In the words of acclaimed poet Robert Frost: “the best way out is always through.”
While that saying can be applied to many different things, I found it especially relevant to that of the perception of mental health. It is an area which not only has been underestimated or downplayed for years, but also has been deemed unsolvable. In recent years, it’s become more than evident that neither of these schools of thought are accurate.
Full disclosure: I’m not a professional in the mental health field. I am, however, a professional in the ESHQ software space and the H in EHSQ represents health. Recently, EHS practitioners are learning “health” now includes mental health.
More importantly though, this topic hits home for me. In my close network of family and friends, two people have been afflicted with mental health-related issues. As such, I’ve seen firsthand how it not only impacts them but their families as well. To say that it’s challenging would be an understatement.
A Long-Overdue Paradigm Shift
Historically, the definition of health in the workplace focused (almost) solely on physical heath. Regulations and company policies were developed around protecting the physical conditions of individuals. Adding to the complexity of managing employees who were experiencing stress, depression or other mental health issues were certain religious and cultural beliefs and the social stigma that once was attached to mental health-related issues.
That was then though.
In recent years, medical and governmental bodies, corporations, social groups etc. have added mental health into their definitions of total health. According to the World Health Organization, “Mental health is an integral and essential component of health. The WHO constitution states: Health is a state of complete physical, mental and social well-being and not merely the absence of disease or infirmity.”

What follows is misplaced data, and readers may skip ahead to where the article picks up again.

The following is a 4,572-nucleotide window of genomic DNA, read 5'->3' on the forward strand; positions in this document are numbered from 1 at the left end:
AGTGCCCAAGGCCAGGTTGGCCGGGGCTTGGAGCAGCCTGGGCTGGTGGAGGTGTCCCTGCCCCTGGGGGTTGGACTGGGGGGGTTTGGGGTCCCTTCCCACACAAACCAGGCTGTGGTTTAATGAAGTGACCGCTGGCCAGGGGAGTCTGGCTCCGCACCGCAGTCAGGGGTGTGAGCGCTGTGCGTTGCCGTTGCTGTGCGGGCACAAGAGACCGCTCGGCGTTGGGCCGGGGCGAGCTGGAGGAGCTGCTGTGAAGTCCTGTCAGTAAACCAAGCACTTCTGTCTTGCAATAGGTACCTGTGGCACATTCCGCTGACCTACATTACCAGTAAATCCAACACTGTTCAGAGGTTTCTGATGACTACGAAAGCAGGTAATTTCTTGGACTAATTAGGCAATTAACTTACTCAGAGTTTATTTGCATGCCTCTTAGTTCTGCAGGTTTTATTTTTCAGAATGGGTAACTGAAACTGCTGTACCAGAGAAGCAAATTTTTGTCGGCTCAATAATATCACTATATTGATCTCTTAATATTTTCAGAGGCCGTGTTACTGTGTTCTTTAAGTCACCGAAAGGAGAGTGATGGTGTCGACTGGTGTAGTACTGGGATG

While this seems common sense to us today, such a statement would have been considered radical just a few short years ago.
Real World Applicability: Key Efforts Made to Address Mental Health Issues
Changing the definition, of course, is only the first step. From a practicality perspective, medical institutions, governmental bodies and corporations have all developed mental health-focused programs, practices and processes to address this. Some key examples include:
- In the resources section of their website, the U.S. Centers for Disease Control and Prevention (CDC) has a Mental Health in the Workplace page, which shows how mental health stressors can affect employees.
- Under the Wellness Together Canada division, the Government of Canada, offers a self-serve mental health portal.
- Corporations such as Deloitte have taken their mental health focus to the next level by introducing their first Chief Well-Being Officer (Jen Fisher).
- The Occupational Safety and Health Administration’s Safe + Sound campaign, dedicated to showcasing the efforts organizations have made to protect worker safety now also includes mental health (e.g. under their 2205.103 standard, mental and psychological disorders fall into the category of disabilities).
In the Now: Apps that Support Mental Health During the COVID-19 Crisis
The importance on mental health has become more even more critical during this challenging time. On top of strategic and operational solutions, technology, particularly the use of apps, plays a crucial role. Within these, two key examples include:
- COVID Alert, the exposure notification app offered by the Government of Canada.
- WellCan, a COVID-19 app developed by Morneau Sheppell and Canada Life, which is essentially a one-stop shop to key mental health resources and tools (available in Canada).
Despite slow beginnings, it’s evident that the role and importance of mental health continues to gain momentum. At the rate things are going, I can say with confidence that the future, in the context of mental health, looks promising.